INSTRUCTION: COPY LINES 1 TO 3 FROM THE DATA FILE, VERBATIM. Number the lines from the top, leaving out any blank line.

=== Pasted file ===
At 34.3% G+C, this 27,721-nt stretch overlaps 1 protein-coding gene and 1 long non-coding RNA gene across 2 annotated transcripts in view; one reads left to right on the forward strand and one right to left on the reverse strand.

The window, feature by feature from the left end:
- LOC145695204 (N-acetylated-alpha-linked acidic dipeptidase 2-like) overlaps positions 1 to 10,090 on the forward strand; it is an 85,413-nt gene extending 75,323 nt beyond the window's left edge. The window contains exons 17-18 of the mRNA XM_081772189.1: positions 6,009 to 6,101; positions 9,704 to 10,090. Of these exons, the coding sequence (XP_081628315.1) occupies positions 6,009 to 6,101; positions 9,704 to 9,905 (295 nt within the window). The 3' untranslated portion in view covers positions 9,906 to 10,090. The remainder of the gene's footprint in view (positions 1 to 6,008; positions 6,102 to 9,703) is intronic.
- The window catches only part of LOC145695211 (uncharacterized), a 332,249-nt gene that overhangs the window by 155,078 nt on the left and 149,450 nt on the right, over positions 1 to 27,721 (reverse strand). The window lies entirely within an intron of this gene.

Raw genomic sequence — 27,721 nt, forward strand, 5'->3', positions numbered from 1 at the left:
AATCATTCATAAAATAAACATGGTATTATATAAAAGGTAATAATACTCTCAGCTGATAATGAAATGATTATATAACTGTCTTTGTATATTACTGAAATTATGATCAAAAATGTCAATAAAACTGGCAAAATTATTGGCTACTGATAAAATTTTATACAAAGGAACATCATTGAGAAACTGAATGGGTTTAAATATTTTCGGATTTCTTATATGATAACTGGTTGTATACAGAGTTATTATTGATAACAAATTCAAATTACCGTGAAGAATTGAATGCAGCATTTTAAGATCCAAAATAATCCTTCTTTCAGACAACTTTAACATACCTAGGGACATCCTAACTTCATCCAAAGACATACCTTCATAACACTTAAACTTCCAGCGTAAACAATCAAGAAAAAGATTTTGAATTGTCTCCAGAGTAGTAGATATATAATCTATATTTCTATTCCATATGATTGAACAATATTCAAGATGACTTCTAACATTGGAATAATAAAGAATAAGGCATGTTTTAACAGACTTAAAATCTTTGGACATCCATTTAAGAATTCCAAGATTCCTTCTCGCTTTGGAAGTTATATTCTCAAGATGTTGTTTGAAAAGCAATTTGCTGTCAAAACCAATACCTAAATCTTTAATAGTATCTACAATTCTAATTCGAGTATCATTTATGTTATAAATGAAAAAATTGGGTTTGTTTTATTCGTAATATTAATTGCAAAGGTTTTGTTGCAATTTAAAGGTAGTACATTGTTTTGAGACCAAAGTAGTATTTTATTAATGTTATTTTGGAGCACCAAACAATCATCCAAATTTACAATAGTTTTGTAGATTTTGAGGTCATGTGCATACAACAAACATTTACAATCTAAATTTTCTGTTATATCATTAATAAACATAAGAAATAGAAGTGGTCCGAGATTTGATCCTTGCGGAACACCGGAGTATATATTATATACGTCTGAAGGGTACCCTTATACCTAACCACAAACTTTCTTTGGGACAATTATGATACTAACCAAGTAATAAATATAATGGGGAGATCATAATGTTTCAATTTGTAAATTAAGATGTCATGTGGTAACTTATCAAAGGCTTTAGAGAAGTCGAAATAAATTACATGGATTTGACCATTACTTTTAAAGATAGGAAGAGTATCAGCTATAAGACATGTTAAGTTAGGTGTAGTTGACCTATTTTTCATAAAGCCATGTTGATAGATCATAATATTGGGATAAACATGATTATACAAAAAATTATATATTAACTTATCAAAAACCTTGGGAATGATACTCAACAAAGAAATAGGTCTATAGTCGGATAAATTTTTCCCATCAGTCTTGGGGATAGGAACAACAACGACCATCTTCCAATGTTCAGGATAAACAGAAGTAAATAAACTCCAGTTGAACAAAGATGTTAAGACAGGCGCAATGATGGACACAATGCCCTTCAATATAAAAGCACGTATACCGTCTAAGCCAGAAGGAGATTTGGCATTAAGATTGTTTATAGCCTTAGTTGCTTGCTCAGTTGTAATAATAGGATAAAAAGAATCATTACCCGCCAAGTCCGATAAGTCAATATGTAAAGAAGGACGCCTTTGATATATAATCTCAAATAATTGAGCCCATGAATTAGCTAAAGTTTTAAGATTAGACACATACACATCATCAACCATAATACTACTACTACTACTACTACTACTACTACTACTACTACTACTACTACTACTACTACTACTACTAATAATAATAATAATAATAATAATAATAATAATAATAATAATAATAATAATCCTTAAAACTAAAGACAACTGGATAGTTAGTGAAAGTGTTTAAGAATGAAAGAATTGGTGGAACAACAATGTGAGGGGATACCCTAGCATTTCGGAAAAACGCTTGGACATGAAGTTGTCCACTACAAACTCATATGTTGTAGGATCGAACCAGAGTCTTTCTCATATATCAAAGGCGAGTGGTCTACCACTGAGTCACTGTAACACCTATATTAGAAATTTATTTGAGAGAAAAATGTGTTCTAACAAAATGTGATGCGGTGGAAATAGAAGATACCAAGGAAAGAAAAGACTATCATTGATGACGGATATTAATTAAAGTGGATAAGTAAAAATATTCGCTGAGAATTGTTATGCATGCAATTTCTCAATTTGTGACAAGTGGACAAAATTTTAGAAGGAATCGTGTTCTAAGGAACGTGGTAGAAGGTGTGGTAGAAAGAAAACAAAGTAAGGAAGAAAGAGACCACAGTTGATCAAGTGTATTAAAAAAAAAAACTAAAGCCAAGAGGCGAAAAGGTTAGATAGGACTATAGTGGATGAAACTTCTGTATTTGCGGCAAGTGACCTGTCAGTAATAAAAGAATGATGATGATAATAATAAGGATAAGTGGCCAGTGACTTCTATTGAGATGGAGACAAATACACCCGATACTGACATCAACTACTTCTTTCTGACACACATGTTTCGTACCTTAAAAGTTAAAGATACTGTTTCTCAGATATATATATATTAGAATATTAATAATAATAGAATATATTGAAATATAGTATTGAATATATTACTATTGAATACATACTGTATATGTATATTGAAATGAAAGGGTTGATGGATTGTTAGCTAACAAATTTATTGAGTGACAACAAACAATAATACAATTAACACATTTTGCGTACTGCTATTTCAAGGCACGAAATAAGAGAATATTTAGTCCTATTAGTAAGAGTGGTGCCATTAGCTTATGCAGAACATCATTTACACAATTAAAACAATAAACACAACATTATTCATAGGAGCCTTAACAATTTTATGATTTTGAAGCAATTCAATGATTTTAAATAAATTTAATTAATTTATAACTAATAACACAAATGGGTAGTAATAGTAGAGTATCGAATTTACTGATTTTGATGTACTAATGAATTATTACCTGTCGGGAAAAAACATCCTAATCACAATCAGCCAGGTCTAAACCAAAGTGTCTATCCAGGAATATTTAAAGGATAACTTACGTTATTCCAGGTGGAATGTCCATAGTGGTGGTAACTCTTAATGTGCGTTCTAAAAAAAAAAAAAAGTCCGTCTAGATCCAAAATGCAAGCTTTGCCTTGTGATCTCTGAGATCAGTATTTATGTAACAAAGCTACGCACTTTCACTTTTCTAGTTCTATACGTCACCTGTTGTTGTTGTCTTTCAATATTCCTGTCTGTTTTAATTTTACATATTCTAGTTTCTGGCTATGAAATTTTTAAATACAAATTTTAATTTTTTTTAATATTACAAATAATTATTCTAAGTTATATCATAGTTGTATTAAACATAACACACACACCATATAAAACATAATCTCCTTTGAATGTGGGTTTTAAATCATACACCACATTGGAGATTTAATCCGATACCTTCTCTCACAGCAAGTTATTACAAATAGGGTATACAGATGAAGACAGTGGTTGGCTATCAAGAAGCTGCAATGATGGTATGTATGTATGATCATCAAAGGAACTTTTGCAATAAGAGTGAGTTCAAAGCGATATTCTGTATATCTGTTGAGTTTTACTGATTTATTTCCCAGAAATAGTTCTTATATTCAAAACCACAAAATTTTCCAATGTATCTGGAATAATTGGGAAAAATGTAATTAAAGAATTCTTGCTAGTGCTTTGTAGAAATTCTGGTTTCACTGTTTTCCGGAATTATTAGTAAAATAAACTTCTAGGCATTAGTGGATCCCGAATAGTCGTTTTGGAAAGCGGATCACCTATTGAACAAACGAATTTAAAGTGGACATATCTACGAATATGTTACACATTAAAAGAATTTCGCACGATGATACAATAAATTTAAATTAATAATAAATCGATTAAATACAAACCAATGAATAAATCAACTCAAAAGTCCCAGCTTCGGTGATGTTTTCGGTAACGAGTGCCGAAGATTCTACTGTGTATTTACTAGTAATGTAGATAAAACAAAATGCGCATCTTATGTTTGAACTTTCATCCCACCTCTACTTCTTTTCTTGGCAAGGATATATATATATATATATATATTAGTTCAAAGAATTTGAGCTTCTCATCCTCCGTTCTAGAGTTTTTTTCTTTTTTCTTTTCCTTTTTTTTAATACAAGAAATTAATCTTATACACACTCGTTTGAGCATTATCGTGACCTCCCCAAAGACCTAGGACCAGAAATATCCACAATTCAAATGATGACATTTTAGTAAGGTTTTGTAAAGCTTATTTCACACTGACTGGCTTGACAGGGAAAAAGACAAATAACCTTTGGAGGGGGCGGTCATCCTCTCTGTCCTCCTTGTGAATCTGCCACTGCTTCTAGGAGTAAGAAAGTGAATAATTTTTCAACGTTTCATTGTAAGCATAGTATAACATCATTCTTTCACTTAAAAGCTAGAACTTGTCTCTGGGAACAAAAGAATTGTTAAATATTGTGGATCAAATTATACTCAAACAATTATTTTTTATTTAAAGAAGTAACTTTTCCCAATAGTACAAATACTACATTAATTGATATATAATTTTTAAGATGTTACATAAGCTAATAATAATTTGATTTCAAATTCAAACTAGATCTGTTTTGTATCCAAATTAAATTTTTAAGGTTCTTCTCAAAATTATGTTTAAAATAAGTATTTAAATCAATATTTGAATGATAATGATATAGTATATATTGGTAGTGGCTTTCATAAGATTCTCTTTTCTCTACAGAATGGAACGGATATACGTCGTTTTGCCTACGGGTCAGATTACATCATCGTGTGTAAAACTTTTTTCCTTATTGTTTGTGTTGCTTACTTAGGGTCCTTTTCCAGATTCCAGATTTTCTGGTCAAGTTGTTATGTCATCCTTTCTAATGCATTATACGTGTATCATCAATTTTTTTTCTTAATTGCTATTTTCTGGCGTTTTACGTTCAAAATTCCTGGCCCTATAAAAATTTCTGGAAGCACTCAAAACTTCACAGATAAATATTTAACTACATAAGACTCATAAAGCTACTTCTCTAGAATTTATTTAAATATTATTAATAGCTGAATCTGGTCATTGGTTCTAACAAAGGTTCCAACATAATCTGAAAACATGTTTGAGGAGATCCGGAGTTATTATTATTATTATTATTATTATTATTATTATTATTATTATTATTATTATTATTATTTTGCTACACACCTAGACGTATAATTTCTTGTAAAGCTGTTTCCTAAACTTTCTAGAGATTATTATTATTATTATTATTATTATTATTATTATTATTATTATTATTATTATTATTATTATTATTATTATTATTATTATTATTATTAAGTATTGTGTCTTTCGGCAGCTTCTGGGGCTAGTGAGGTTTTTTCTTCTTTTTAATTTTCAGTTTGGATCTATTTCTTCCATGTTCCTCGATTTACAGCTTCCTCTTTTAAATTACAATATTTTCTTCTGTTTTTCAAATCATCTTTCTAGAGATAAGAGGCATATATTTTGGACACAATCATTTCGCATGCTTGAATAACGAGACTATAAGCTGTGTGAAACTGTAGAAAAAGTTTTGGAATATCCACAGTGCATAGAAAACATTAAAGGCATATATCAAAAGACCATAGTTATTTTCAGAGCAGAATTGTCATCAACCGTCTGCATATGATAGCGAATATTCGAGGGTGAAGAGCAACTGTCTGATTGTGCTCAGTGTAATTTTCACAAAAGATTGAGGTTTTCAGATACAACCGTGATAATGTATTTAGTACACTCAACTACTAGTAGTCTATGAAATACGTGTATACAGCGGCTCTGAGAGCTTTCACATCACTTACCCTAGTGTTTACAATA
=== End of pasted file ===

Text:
At 34.3% G+C, this 27,721-nt stretch overlaps 1 protein-coding gene and 1 long non-coding RNA gene across 2 annotated transcripts in view; one reads left to right on the forward strand and one right to left on the reverse strand.

The window, feature by feature from the left end:
- LOC145695204 (N-acetylated-alpha-linked acidic dipeptidase 2-like) overlaps positions 1 to 10,090 on the forward strand; it is an 85,413-nt gene extending 75,323 nt beyond the window's left edge. The window contains exons 17-18 of the mRNA XM_081772189.1: positions 6,009 to 6,101; positions 9,704 to 10,090. Of these exons, the coding sequence (XP_081628315.1) occupies positions 6,009 to 6,101; positions 9,704 to 9,905 (295 nt within the window). The 3' untranslated portion in view covers positions 9,906 to 10,090. The remainder of the gene's footprint in view (positions 1 to 6,008; positions 6,102 to 9,703) is intronic.